Hello Beautiful Souls,
It's hard to believe, but today marks one year since I graduated from 200-Hour Yoga Teacher Training! This past year has been quite the whirlwind with so many changes, new insights, and tons of growth. For those new to my journey, I decided to do a 200-hour YTT during the spring of 2016 and began looking for the program I thought would be a good fit. I was super fortunate to have my best friend decide to join me for the training, and she not only helped give me the confidence to make good on my decision but was by my side throughout the crazy, challenging, and life-changing experience. Having gotten so many recommendations and loving their classes, we decided to go with the program offered by South Boston Yoga and started the training that fall. David and Todd were amazing in giving us a well-rounded training, pushing us to explore and grow while remaining supportive and understanding. We also had a cohort of trainees who are amazing, diverse, and inspirational individuals. Overall, it was an experience that's hard to put down into words, and I'm so happy I decided to take the leap into this new life.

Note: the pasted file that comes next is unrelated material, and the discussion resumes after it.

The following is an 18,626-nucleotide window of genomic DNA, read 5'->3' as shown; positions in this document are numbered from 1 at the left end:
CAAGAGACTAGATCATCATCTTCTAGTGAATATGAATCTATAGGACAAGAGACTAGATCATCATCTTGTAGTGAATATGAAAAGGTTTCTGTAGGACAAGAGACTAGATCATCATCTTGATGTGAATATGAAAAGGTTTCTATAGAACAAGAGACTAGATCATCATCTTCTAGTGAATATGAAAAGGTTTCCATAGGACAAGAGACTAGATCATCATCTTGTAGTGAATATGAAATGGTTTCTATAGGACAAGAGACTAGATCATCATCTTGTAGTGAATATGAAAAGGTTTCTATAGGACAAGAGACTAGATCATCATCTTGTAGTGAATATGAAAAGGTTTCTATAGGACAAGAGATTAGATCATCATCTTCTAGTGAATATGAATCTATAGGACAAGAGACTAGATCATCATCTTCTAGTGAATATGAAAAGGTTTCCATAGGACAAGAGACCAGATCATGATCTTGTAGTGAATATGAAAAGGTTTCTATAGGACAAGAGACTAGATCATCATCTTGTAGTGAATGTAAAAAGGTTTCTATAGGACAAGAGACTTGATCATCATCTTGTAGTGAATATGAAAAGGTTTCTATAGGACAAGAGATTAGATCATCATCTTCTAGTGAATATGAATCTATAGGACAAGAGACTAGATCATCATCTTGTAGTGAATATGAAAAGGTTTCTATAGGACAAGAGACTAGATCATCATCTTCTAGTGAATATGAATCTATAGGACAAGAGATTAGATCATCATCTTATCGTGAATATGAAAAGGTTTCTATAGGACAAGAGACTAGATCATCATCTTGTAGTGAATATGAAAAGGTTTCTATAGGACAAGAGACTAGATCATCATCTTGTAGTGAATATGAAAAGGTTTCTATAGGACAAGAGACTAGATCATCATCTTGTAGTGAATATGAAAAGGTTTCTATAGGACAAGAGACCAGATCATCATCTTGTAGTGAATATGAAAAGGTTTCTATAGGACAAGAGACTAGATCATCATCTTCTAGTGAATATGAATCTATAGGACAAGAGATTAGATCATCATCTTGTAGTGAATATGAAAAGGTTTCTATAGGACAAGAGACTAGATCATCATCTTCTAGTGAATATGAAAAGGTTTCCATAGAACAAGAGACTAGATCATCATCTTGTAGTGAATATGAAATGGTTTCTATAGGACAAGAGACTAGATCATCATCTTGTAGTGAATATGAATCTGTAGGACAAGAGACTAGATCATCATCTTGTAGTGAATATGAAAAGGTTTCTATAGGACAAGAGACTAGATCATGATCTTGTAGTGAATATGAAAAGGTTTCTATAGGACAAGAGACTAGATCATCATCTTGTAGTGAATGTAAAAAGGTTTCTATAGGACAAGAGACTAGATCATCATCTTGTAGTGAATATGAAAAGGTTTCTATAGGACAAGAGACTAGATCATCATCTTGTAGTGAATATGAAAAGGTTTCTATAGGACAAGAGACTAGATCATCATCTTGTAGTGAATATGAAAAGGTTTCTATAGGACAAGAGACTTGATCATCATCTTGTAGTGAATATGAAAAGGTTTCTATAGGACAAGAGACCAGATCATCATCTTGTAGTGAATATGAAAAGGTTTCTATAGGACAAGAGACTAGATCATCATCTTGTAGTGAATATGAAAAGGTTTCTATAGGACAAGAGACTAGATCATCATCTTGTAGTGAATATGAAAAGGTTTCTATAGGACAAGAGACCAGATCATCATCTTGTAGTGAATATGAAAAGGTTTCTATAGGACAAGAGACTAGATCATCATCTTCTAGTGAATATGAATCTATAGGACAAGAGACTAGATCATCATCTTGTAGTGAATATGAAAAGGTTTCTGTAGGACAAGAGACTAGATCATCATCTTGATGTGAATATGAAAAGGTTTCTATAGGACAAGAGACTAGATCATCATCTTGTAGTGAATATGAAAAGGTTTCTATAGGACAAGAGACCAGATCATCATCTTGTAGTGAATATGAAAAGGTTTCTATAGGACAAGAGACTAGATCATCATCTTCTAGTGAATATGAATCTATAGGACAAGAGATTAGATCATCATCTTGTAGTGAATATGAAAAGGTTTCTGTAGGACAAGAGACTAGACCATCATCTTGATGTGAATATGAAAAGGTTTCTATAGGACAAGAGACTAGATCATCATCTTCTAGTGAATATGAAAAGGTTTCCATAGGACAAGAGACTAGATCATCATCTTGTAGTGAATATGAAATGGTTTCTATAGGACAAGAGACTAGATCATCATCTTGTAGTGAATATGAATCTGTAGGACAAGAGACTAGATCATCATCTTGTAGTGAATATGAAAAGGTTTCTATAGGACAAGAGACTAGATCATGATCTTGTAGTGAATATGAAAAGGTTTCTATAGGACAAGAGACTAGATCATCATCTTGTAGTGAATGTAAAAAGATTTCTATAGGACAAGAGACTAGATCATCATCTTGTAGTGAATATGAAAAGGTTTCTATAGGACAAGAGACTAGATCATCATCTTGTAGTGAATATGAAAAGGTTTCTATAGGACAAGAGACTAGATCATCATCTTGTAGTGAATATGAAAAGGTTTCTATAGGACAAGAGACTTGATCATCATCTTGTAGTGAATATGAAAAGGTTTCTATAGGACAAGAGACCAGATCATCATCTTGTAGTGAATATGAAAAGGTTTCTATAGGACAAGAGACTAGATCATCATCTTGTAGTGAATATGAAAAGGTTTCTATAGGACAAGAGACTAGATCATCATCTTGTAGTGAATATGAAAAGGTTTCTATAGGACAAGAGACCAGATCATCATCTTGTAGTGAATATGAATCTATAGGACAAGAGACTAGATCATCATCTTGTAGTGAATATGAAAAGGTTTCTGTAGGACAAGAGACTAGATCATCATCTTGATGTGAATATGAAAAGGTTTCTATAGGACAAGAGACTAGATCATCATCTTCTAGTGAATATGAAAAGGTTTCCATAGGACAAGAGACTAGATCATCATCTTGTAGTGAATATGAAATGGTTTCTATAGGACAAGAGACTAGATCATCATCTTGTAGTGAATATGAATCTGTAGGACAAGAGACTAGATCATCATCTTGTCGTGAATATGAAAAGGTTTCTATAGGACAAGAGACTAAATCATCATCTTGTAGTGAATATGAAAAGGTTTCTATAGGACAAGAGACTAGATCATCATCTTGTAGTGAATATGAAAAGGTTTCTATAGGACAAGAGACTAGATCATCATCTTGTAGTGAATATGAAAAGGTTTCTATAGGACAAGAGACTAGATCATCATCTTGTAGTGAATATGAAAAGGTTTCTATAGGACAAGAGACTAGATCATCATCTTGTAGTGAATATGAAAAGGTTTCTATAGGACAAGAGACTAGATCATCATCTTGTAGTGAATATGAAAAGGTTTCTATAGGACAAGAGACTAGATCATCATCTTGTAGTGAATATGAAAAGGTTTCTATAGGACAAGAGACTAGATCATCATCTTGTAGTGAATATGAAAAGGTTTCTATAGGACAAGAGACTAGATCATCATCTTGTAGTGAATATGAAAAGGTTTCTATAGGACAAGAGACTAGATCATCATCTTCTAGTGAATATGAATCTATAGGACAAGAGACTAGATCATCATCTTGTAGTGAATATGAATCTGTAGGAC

In celebration of the first anniversary post-training, I thought it was be good to spend a little bit of time to reflect on this past year and share with you all.
So, one year later..what have I learned?:
- Jump into teaching! Once I graduated from YTT, I had that moment where I thought, "Oh crap, I'm actually a teacher now. I'm not ready to teach!" The funny thing about teaching yoga after a 200-hour training is that no one really feels ready, at least no one I've talked to. You just have to jump into it, trust your abilities, and learn from experience. I was so nervous to teach, especially once I started to get offers from universities and retail stores, and the truth is, I'm still nervous about teaching. I think this is totally normal and probably a good thing. Being nervous tells you that you actually care about what you're putting out there and the people in the room. Just don't allow that fear to stop you from teaching and learning.